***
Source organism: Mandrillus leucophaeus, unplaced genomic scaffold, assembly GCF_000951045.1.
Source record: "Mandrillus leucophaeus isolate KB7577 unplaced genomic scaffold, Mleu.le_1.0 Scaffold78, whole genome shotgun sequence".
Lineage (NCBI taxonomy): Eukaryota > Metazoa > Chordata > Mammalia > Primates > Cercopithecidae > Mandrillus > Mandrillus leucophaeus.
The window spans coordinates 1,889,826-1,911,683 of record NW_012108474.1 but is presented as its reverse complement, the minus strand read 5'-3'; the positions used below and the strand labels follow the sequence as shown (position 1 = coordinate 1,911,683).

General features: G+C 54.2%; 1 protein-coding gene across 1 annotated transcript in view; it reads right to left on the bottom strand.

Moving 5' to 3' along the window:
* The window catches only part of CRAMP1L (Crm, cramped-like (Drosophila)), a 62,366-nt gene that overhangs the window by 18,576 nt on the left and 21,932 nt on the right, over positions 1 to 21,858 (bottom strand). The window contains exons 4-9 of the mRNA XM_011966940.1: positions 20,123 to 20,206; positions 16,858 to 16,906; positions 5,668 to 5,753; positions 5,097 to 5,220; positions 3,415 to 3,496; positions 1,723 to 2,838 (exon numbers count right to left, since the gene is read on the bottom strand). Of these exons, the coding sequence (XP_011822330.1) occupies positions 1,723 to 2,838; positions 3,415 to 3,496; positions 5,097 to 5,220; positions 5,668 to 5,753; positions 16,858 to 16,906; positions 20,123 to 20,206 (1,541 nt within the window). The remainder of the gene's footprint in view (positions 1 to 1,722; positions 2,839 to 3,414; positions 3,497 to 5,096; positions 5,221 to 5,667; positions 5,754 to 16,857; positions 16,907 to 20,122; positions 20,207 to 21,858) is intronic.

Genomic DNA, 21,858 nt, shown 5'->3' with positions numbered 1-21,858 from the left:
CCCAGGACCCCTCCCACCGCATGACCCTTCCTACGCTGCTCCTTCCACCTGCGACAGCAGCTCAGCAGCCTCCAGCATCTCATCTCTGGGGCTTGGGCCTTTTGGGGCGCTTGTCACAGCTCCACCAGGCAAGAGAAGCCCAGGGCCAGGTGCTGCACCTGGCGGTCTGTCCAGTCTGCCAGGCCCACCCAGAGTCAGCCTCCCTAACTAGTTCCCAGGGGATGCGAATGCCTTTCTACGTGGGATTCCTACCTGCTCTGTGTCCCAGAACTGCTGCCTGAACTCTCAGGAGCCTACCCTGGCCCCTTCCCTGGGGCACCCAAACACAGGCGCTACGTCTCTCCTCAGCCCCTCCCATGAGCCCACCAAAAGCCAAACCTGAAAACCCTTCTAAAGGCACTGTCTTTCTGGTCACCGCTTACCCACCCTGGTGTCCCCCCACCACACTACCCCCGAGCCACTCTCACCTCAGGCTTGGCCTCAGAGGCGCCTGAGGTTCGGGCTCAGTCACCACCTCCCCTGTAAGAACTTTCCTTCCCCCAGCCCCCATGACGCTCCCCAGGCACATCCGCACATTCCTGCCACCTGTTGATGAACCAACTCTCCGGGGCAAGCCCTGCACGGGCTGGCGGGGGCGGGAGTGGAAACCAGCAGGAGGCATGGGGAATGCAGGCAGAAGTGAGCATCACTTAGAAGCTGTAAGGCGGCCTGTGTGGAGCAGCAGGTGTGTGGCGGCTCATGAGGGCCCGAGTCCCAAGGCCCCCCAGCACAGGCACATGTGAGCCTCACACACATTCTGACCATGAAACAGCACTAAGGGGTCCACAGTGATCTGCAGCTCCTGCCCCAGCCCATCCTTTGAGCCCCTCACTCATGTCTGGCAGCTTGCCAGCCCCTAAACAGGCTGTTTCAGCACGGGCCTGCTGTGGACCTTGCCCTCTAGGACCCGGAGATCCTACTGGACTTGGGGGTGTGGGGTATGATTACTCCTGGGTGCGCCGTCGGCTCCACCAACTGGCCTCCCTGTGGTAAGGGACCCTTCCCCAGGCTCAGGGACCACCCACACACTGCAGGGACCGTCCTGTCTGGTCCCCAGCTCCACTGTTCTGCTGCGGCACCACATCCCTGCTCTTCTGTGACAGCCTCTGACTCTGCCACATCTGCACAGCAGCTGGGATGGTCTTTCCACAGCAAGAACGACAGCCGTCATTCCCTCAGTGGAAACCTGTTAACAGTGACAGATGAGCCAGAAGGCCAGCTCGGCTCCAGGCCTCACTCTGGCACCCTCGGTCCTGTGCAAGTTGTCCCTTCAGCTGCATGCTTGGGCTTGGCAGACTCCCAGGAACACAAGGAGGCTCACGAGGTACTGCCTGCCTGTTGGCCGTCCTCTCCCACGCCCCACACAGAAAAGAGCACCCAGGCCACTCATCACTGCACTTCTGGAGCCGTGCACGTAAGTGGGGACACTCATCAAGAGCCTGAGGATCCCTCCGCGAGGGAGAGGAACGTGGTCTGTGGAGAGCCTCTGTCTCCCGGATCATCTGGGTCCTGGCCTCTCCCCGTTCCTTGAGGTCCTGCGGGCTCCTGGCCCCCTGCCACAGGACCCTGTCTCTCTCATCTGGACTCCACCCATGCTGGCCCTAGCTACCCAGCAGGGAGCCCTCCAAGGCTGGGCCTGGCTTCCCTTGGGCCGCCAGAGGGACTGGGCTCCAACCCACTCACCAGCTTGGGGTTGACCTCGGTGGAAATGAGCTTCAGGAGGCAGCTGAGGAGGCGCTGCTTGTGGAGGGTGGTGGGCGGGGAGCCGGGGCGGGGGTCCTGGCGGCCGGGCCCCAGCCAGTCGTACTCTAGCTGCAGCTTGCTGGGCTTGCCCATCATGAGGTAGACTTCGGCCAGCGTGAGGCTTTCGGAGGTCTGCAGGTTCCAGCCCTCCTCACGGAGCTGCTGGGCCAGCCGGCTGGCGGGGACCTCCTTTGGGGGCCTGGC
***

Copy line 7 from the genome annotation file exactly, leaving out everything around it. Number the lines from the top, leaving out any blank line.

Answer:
* The window catches only part of CRAMP1L (Crm, cramped-like (Drosophila)), a 62,366-nt gene that overhangs the window by 18,576 nt on the left and 21,932 nt on the right, over positions 1 to 21,858 (bottom strand). The window contains exons 4-9 of the mRNA XM_011966940.1: positions 20,123 to 20,206; positions 16,858 to 16,906; positions 5,668 to 5,753; positions 5,097 to 5,220; positions 3,415 to 3,496; positions 1,723 to 2,838 (exon numbers count right to left, since the gene is read on the bottom strand). Of these exons, the coding sequence (XP_011822330.1) occupies positions 1,723 to 2,838; positions 3,415 to 3,496; positions 5,097 to 5,220; positions 5,668 to 5,753; positions 16,858 to 16,906; positions 20,123 to 20,206 (1,541 nt within the window). The remainder of the gene's footprint in view (positions 1 to 1,722; positions 2,839 to 3,414; positions 3,497 to 5,096; positions 5,221 to 5,667; positions 5,754 to 16,857; positions 16,907 to 20,122; positions 20,207 to 21,858) is intronic.